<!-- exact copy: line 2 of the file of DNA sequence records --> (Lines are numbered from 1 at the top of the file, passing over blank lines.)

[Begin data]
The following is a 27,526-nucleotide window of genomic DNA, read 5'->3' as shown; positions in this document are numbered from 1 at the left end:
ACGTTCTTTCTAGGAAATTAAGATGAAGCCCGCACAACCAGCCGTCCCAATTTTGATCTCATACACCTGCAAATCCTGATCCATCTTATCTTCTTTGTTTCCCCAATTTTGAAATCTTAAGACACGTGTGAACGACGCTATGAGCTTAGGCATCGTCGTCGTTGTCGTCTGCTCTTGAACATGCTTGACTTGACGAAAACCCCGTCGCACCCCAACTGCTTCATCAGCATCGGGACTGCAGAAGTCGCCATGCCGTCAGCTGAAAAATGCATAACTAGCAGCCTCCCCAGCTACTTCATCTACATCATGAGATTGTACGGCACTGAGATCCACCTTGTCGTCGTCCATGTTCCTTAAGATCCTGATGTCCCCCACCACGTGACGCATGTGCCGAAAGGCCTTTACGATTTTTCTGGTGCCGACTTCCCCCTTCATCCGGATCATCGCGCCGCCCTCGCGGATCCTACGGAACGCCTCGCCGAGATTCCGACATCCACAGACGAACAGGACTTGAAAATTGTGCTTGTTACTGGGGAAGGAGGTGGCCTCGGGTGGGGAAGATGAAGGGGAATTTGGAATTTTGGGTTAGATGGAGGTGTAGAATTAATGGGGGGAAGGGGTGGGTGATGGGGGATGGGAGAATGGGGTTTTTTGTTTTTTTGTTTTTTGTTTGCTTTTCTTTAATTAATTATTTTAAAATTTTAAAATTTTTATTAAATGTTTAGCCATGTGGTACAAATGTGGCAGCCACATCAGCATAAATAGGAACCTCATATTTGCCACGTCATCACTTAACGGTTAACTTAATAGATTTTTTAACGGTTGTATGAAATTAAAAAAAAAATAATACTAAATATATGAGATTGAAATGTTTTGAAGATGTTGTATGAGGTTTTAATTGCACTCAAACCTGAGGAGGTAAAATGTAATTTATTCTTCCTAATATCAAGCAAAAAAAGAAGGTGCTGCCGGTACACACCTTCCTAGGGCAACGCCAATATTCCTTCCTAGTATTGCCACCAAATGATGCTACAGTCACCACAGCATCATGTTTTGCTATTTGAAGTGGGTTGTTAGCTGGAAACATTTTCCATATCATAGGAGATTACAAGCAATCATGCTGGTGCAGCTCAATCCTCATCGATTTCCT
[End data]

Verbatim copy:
ACGTTCTTTCTAGGAAATTAAGATGAAGCCCGCACAACCAGCCGTCCCAATTTTGATCTCATACACCTGCAAATCCTGATCCATCTTATCTTCTTTGTTTCCCCAATTTTGAAATCTTAAGACACGTGTGAACGACGCTATGAGCTTAGGCATCGTCGTCGTTGTCGTCTGCTCTTGAACATGCTTGACTTGACGAAAACCCCGTCGCACCCCAACTGCTTCATCAGCATCGGGACTGCAGAAGTCGCCATGCCGTCAGCTGAAAAATGCATAACTAGCAGCCTCCCCAGCTACTTCATCTACATCATGAGATTGTACGGCACTGAGATCCACCTTGTCGTCGTCCATGTTCCTTAAGATCCTGATGTCCCCCACCACGTGACGCATGTGCCGAAAGGCCTTTACGATTTTTCTGGTGCCGACTTCCCCCTTCATCCGGATCATCGCGCCGCCCTCGCGGATCCTACGGAACGCCTCGCCGAGATTCCGACATCCACAGACGAACAGGACTTGAAAATTGTGCTTGTTACTGGGGAAGGAGGTGGCCTCGGGTGGGGAAGATGAAGGGGAATTTGGAATTTTGGGTTAGATGGAGGTGTAGAATTAATGGGGGGAAGGGGTGGGTGATGGGGGATGGGAGAATGGGGTTTTTTGTTTTTTTGTTTTTTGTTTGCTTTTCTTTAATTAATTATTTTAAAATTTTAAAATTTTTATTAAATGTTTAGCCATGTGGTACAAATGTGGCAGCCACATCAGCATAAATAGGAACCTCATATTTGCCACGTCATCACTTAACGGTTAACTTAATAGATTTTTTAACGGTTGTATGAAATTAAAAAAAAAATAATACTAAATATATGAGATTGAAATGTTTTGAAGATGTTGTATGAGGTTTTAATTGCACTCAAACCTGAGGAGGTAAAATGTAATTTATTCTTCCTAATATCAAGCAAAAAAAGAAGGTGCTGCCGGTACACACCTTCCTAGGGCAACGCCAATATTCCTTCCTAGTATTGCCACCAAATGATGCTACAGTCACCACAGCATCATGTTTTGCTATTTGAAGTGGGTTGTTAGCTGGAAACATTTTCCATATCATAGGAGATTACAAGCAATCATGCTGGTGCAGCTCAATCCTCATCGATTTCCT